At the second level of analysis, interstate relations, the various actors on the world stage enact the systemic battle through a combat between the U.S. on the one hand, China on the other. This level or more precisely the result of the actions of the states will, in turn influence the systemic battle.
A good representation for this ongoing “battle of giants” is a kind of 3D board, where each level of the board also interacts with other levels. Using a 2D board as representation cannot yield a proper understanding of the confrontation.
As a result, the strategy, policy and, more generally, all actions of actors must be understood, planned, and evaluated according to their impact within each level across all domains, and on each level.
A global battle of norms
Thus, at systemic level, the rise of China threatens the dominant American position.
The Americans perceive it as such, as expressed in their many national threats assessments (see Helene Lavoix, “The American National Interest“). American scholars condone also this understanding of world politics, as exemplified by the Harvard publication on Thucydides’s Trap (from the research and book by Allison, Graham. Destined for War: Can America and China Escape Thucydides’s Trap? Houghton Mifflin Harcourt, 2017). According to Allison, the rise of a new world power threatens the existing power and, as a result, over the last 500 years, war ensued in 12 out of 16 cases. Fear is a critical element in the triggering of the trap (Ibid.)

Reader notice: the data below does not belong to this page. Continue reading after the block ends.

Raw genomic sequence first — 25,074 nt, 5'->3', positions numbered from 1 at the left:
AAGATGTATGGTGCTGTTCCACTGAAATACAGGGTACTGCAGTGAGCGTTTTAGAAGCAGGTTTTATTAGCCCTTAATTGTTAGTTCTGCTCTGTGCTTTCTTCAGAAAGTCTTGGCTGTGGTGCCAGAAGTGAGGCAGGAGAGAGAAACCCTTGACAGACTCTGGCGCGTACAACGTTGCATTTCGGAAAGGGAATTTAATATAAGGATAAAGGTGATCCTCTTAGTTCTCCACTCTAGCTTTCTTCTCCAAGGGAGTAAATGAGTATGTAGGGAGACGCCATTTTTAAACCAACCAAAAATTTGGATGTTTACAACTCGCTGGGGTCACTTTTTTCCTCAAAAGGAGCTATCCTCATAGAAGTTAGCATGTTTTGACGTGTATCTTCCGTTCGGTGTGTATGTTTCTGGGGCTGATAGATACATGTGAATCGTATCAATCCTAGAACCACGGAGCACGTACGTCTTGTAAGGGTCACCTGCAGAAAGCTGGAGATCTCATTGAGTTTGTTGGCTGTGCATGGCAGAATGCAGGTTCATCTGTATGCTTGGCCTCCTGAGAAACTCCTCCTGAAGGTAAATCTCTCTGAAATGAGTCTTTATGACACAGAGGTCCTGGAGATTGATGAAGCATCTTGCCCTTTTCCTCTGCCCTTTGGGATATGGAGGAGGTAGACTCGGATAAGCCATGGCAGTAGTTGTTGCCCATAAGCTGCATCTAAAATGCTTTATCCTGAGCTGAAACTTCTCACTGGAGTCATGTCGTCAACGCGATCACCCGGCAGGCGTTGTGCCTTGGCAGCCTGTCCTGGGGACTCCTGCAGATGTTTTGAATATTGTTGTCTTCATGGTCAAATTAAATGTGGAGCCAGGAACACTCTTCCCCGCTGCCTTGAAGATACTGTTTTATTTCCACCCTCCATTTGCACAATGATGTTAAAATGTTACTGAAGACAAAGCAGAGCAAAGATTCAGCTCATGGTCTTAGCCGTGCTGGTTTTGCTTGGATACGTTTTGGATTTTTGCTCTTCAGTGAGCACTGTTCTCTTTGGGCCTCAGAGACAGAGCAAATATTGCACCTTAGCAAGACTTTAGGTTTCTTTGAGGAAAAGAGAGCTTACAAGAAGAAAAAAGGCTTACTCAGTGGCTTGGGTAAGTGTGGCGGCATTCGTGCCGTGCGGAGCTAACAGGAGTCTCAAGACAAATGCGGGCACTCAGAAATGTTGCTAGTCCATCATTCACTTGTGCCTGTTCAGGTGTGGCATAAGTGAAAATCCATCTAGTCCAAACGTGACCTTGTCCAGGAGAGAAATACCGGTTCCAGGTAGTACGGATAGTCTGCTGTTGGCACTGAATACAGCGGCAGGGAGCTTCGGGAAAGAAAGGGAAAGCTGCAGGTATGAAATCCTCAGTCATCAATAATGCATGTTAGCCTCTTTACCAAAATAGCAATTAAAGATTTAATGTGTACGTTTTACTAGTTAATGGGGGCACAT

Joseph Nye criticism of Thucydides’s trap, the Kindleberger Trap questions Allison’s number of cases and argues that bad policy choices rather than systemic inevitability were at work to trigger wars. However, Nye does not discard the existence of Thucydides’s trap. He adds a new explanatory component, following Kindleberger, the architect of the Marshall plan, according to which one cause of war when a new power rises is its inability to provide global public goods. Thus, the world in general, and the United States in particular, must also worry about the strength, capacity and willingness of China to deliver global public goods.
However, in the case of China and the U.S. we may wonder if the Kindleberger trap theory would not need to be refined. Indeed, as the interactions of forces push China in increasingly playing an important role at normative level, ideally, this should lower the risk to see the Kindleberger trap being triggered. However, of course, from the American perspective, Chinese normative actions and related communications are perceived as a threat to the American international supremacy and national interest. Hence, the U.S. and the actors benefiting from the Pax Americana order are bound to attack this evolution.
To summarise we are between the anvil and the hammer: a strengthening China, including at systemic level, is very likely to increase the perception of threat of the U.S. and thus to generate a war with America and its allies, while a China that would not be strong enough would in any case favour war because it cannot provide global public goods.
Furthermore, the question remains on the nature of the global public goods provided. Indeed, it is very likely that the vision and understanding of global public goods differ for China and the United States.
This leads us to the question of global norms.
A battle of norms and perceptions